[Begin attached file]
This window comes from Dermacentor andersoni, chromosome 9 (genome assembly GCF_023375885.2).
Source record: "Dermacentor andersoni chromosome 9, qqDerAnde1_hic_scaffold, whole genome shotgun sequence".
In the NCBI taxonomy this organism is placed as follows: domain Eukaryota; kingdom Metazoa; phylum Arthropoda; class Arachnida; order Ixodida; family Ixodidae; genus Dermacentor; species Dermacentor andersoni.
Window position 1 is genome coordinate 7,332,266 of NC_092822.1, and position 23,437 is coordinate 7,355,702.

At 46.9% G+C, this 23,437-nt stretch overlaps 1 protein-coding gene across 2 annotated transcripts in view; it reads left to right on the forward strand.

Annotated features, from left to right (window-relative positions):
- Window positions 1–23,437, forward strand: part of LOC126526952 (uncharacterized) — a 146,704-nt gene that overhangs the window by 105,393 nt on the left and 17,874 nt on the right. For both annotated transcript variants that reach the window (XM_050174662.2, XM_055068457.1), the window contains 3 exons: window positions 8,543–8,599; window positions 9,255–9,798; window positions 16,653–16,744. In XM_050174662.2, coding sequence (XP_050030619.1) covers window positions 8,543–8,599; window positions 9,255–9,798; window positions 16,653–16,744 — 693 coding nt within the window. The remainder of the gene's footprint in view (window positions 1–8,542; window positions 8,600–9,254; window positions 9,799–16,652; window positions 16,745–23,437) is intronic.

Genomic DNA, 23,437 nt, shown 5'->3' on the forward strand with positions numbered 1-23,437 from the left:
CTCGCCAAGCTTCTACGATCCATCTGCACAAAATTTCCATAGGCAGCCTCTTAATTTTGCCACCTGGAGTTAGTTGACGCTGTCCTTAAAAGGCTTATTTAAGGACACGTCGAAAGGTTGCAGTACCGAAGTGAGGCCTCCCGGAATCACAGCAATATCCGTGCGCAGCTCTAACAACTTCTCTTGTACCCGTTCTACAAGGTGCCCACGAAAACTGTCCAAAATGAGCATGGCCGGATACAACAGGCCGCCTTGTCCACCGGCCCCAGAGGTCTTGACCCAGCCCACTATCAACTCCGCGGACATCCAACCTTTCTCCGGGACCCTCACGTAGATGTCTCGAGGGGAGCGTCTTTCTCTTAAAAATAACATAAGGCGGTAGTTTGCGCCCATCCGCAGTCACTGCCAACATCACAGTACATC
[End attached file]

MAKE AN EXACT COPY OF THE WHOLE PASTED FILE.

This window comes from Dermacentor andersoni, chromosome 9 (genome assembly GCF_023375885.2).
Source record: "Dermacentor andersoni chromosome 9, qqDerAnde1_hic_scaffold, whole genome shotgun sequence".
In the NCBI taxonomy this organism is placed as follows: domain Eukaryota; kingdom Metazoa; phylum Arthropoda; class Arachnida; order Ixodida; family Ixodidae; genus Dermacentor; species Dermacentor andersoni.
Window position 1 is genome coordinate 7,332,266 of NC_092822.1, and position 23,437 is coordinate 7,355,702.

At 46.9% G+C, this 23,437-nt stretch overlaps 1 protein-coding gene across 2 annotated transcripts in view; it reads left to right on the forward strand.

Annotated features, from left to right (window-relative positions):
- Window positions 1–23,437, forward strand: part of LOC126526952 (uncharacterized) — a 146,704-nt gene that overhangs the window by 105,393 nt on the left and 17,874 nt on the right. For both annotated transcript variants that reach the window (XM_050174662.2, XM_055068457.1), the window contains 3 exons: window positions 8,543–8,599; window positions 9,255–9,798; window positions 16,653–16,744. In XM_050174662.2, coding sequence (XP_050030619.1) covers window positions 8,543–8,599; window positions 9,255–9,798; window positions 16,653–16,744 — 693 coding nt within the window. The remainder of the gene's footprint in view (window positions 1–8,542; window positions 8,600–9,254; window positions 9,799–16,652; window positions 16,745–23,437) is intronic.

Genomic DNA, 23,437 nt, shown 5'->3' on the forward strand with positions numbered 1-23,437 from the left:
CTCGCCAAGCTTCTACGATCCATCTGCACAAAATTTCCATAGGCAGCCTCTTAATTTTGCCACCTGGAGTTAGTTGACGCTGTCCTTAAAAGGCTTATTTAAGGACACGTCGAAAGGTTGCAGTACCGAAGTGAGGCCTCCCGGAATCACAGCAATATCCGTGCGCAGCTCTAACAACTTCTCTTGTACCCGTTCTACAAGGTGCCCACGAAAACTGTCCAAAATGAGCATGGCCGGATACAACAGGCCGCCTTGTCCACCGGCCCCAGAGGTCTTGACCCAGCCCACTATCAACTCCGCGGACATCCAACCTTTCTCCGGGACCCTCACGTAGATGTCTCGAGGGGAGCGTCTTTCTCTTAAAAATAACATAAGGCGGTAGTTTGCGCCCATCCGCAGTCACTGCCAACATCACAGTACATC